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Nevada lawmakers may allow North Las Vegas council to grow

CARSON CITY — The Nevada state Senate on Monday passed a bill that would expand the North Las Vegas City Council, although the city and its new mayor oppose the measure.

Senate Bill 184 was approved on a vote of 13-8, with all Senate Republicans voting against advancing the bill to the Assembly.

The bill would add two new seats to North Las Vegas’ City Council, require the city manager to become a resident of the city, and would bar the city attorney from providing legal advice to council members on any issues not directly related to official business.

The bill’s primary sponsor — Sen. Pat Spearman, D-North Las Vegas, who ran unsuccessfully for North Las Vegas mayor herself last year — said expanding the city council is “a civil rights issue” and not about whether she plans on running for any of the positions on the council.

“Senate Bill 184 is not about anybody in the North Las Vegas government. It is about the people who are asking for adequate representation,” Spearman said. “Why wouldn’t anyone want the majority minority city in the state to have equal representation?”

But Sen. Pete Goicoechea, R-Eureka spoke in opposition to the bill.

“But to disregard the fact that this is a charter city with a charter committee and then bring it to this body to restructure what that city council looks like I feel is wrong,” Goicoechea said.

Senators also voted to approve Senate Bill 302, which would prohibit a licensing board from disqualifying or disciplining someone for providing gender-affirming care and would bar the governor from issuing a warrantfor a person criminally charged for providing gender affirming care in a state where its illegal to do so.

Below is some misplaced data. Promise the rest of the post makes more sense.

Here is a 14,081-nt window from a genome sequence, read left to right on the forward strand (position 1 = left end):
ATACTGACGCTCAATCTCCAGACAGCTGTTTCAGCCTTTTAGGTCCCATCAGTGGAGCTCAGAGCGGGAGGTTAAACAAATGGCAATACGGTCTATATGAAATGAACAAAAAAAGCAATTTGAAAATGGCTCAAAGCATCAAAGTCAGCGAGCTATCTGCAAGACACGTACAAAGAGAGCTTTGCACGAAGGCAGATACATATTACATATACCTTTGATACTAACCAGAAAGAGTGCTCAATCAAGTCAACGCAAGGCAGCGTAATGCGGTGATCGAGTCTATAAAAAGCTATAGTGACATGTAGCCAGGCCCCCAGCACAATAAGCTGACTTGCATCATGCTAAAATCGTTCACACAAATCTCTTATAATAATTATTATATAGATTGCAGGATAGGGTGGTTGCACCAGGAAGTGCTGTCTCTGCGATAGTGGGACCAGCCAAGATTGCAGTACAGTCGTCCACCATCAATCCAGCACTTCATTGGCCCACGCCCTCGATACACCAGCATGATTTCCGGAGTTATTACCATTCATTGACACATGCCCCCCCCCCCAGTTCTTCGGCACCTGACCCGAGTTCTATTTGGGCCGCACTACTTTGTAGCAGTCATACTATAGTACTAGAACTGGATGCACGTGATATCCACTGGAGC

“Senate Bill 302 will address the increasingly grave environment presented by state governments across the country who seek to remove access to gender-affirming care,” Sen. James Ohrenschall, D-Las Vegas, said. “I believe Nevada has the chance to really take a stand for what is right.”

The measure was approved on a party line vote, with all Republicans voting against the bill.

Lawmakers in the Senate voted unanimously to approve Senate Bill 362, which requires a peace officer to make sure medical aid is rendered to a person in their custody who says they can’t breathe. The bill would also require the Department of Motor Vehicles to create a program that would allow people with medical conditions to have a symbol on their drivers licenses to alert first responders to that fact.

In the Assembly, lawmakers voted unanimously to approve Assembly Bill 73, legislation that would give students the right to wear tribal regalia of cultural or religious significance at graduation ceremonies. Some school rules prohibited non-academic symbols on graduation clothing.

Contact Taylor R. Avery at TAvery@reviewjournal.com. Follow @travery98 on Twitter.

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